This is a book of poems by E. E. Cummings, published in 1925, just after the heyday of artistic cubism. Upon first glance, the reader can see that Cummings experimented with different ways of laying out his poems on the page. One of the important aspects of cubist art was appealing to different senses, such as the use of textured elements to appeal to the sense of touch through sight. Similarly, cubist literature, such as these poems, use the spacing on the page to influence the sense of sound–the spacing between words affects how one hears the poem in one’s head. Cummings was by no means the only writer to utilize these techniques during the cubist era–both Apollinaire and Gertrude Stein were well known for creating visual poetry, often in even more outrageous ways than included in this compilation.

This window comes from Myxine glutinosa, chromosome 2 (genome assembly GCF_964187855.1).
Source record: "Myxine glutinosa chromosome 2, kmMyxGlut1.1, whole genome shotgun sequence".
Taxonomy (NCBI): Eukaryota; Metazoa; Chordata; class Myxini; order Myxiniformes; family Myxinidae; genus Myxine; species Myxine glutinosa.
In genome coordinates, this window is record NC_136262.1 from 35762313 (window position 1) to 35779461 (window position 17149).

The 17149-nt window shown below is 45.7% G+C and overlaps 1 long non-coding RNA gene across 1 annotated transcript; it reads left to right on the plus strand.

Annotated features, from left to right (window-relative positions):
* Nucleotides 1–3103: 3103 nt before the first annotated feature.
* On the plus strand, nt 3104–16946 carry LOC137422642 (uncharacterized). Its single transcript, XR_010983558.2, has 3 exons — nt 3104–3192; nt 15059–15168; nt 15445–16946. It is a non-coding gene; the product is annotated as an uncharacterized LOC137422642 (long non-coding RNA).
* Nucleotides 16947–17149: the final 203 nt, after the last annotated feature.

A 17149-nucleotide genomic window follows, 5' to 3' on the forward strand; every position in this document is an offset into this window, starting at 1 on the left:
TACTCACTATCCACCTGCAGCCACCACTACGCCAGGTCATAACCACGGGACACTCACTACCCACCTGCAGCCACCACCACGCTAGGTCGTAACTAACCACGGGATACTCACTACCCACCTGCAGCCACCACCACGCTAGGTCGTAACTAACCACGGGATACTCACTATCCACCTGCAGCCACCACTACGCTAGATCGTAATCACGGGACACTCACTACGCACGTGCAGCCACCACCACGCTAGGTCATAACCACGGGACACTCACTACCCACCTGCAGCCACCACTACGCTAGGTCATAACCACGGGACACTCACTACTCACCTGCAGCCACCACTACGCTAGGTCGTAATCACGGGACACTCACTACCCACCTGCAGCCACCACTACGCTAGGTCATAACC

There are several examples of creatively spaced poetry in this book, including Songs I and XI and Portraits VIII, which are all pictured below. However, possibly the most intriguing use of space is in Sonnet VII. Sonnet VII is a Petrarchan (or Italian) Sonnet, following the structure of an octet (abbaabba) followed by a sestet (cddeec) and written in iambic pentameter. Sonnets are one of the most rigid forms of poetry, and are usually identifiable first by their shape. However, Sonnet VII does not look like a “regular” sonnet: it has breaks mid-octet, mid-sestet, and even mid-line. For readers who are familiar with the rhythm of reading a sonnet, it almost feels awkward to read the poem with the added spacing. Since this poem is already a very sensory poem, appealing to both smell and sight, this additional play on the sound of the poem provides the perfect example of how cubism influenced the senses of literature.